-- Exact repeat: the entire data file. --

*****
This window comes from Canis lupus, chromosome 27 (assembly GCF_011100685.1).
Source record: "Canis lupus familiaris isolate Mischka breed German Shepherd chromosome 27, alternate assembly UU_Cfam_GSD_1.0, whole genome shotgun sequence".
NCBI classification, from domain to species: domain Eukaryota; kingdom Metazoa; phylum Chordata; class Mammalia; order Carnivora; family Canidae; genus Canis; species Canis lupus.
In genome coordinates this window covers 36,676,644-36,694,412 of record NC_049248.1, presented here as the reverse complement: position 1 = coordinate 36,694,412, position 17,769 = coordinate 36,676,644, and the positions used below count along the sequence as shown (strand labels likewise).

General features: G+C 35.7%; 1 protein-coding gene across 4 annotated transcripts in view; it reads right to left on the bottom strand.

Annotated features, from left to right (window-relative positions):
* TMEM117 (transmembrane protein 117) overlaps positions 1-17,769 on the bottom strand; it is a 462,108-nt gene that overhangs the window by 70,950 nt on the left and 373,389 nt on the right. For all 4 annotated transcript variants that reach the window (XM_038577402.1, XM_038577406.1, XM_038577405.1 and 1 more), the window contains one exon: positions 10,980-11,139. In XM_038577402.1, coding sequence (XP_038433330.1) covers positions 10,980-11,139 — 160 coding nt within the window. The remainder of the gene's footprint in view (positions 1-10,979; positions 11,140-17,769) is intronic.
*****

This window comes from Canis lupus, chromosome 27 (assembly GCF_011100685.1).
Source record: "Canis lupus familiaris isolate Mischka breed German Shepherd chromosome 27, alternate assembly UU_Cfam_GSD_1.0, whole genome shotgun sequence".
NCBI classification, from domain to species: domain Eukaryota; kingdom Metazoa; phylum Chordata; class Mammalia; order Carnivora; family Canidae; genus Canis; species Canis lupus.
In genome coordinates this window covers 36,676,644-36,694,412 of record NC_049248.1, presented here as the reverse complement: position 1 = coordinate 36,694,412, position 17,769 = coordinate 36,676,644, and the positions used below count along the sequence as shown (strand labels likewise).

General features: G+C 35.7%; 1 protein-coding gene across 4 annotated transcripts in view; it reads right to left on the bottom strand.

Annotated features, from left to right (window-relative positions):
* TMEM117 (transmembrane protein 117) overlaps positions 1-17,769 on the bottom strand; it is a 462,108-nt gene that overhangs the window by 70,950 nt on the left and 373,389 nt on the right. For all 4 annotated transcript variants that reach the window (XM_038577402.1, XM_038577406.1, XM_038577405.1 and 1 more), the window contains one exon: positions 10,980-11,139. In XM_038577402.1, coding sequence (XP_038433330.1) covers positions 10,980-11,139 — 160 coding nt within the window. The remainder of the gene's footprint in view (positions 1-10,979; positions 11,140-17,769) is intronic.